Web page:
His eyes caught the passing of a bus, orange and broken white, and in a passing moment he left the stage. His hands described a guitar, eyes a bus.
She holds to herself a weed, pulled from the grass. Will you? she says. The weed asks her skin a question he couldn't have fixed.
In certain houses the lights were doubled, late city. She wouldn't have been there—the paling sidewalk—except for the voice: daughter? daughter? She folded her hands, nearly folded.
His glasses are televisions of her, even as he watches his hand. Go home? he asks, but she's already there.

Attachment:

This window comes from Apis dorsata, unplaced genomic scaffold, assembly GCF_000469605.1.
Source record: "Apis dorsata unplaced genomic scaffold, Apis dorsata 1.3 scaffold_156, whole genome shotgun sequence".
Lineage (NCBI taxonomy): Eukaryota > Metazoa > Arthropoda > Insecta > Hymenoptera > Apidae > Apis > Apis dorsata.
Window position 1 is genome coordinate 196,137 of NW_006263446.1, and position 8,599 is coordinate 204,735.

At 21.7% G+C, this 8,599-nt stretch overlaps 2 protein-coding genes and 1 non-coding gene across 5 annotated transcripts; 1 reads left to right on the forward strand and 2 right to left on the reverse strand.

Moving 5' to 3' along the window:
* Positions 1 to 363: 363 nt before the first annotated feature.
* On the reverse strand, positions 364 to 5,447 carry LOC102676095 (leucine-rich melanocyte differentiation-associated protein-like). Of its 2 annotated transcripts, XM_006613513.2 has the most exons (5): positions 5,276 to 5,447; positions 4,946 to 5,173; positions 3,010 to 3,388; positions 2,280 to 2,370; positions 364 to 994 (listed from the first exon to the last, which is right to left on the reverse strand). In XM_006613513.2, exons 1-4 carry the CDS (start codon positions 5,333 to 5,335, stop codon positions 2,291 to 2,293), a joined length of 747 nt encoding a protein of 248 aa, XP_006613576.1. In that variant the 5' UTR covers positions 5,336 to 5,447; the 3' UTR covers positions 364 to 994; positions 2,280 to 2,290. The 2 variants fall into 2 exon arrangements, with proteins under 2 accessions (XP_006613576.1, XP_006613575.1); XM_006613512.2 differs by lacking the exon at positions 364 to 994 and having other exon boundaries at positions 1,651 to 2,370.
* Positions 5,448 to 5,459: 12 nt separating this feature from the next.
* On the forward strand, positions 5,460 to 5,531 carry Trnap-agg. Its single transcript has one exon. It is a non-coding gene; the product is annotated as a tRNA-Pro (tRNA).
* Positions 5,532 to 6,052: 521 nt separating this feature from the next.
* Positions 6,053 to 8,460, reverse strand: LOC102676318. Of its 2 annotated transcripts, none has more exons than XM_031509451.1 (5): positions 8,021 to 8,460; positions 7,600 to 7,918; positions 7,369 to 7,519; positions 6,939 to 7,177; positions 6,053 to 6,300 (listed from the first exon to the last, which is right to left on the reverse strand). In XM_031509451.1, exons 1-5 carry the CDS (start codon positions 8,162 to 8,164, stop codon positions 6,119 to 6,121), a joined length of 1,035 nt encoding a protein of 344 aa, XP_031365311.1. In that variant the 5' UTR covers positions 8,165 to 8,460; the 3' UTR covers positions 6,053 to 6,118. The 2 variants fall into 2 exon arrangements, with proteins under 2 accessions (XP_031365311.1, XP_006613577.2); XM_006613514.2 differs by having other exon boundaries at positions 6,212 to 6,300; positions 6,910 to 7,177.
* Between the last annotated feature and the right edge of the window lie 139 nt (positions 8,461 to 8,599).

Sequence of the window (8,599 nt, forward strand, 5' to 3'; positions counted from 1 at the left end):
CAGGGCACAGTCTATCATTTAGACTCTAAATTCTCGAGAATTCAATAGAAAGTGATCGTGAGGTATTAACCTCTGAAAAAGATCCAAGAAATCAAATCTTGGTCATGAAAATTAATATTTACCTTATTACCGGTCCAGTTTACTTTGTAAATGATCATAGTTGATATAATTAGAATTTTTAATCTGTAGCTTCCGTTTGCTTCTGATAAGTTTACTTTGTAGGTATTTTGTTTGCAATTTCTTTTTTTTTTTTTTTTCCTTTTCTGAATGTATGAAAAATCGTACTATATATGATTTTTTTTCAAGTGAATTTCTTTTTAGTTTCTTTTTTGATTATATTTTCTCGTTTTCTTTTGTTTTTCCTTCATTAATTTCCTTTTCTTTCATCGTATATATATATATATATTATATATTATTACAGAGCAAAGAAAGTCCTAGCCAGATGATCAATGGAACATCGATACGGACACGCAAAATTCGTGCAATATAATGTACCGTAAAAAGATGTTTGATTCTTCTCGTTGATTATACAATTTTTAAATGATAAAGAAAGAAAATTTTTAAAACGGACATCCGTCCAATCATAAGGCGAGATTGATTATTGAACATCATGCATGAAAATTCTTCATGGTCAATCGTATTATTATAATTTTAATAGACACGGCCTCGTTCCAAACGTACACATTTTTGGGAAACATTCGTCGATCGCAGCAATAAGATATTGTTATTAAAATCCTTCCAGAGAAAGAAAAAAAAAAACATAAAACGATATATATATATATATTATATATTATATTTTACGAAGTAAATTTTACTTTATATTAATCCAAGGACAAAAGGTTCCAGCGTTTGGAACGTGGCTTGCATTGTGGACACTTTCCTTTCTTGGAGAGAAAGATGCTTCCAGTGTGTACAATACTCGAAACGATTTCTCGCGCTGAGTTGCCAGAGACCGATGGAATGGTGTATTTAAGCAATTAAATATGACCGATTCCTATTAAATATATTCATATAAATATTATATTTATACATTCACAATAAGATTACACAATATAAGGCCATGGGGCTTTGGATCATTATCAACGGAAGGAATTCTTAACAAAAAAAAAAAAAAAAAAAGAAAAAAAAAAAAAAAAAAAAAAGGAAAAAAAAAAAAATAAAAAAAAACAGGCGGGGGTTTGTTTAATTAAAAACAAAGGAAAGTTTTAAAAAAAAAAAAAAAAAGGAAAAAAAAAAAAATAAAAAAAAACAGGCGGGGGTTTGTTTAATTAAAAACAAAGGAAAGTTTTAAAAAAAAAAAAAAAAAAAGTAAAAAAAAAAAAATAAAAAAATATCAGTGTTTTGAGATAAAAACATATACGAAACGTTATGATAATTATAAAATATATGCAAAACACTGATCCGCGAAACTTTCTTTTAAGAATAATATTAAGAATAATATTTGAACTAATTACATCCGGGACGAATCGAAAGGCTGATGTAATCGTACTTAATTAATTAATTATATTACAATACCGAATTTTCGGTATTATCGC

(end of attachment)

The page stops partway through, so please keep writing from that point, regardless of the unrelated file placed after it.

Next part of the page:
Wait, she said. She was surprised how easily the knife passed through the apple, dull knife, red apple. Wait, she said. The sun pierced the door, family in the drive.
An ant began from the linoleum, crawled past her elbow, shoulder, to the clouded ceiling. She stirred her pot, focused on a dark fog. The ant reached the bulb, vaporous and warm.
When he parks the car, he will not get out. The motor will fall away, snow on the windshield. He'll sleep, then and inside, all the hearts on the block neatly typing.
He is clear, it'll be that metal, no other. It is like a dog: blue, heavy, patient. He pays, and the man at the register—what is it?, his eyes silver filling.
She turns away, one black heal, curled ends of her hair. Her smile is fixed—screwed, small. But then the sun declining, orange and cool, her palms find his eyes.
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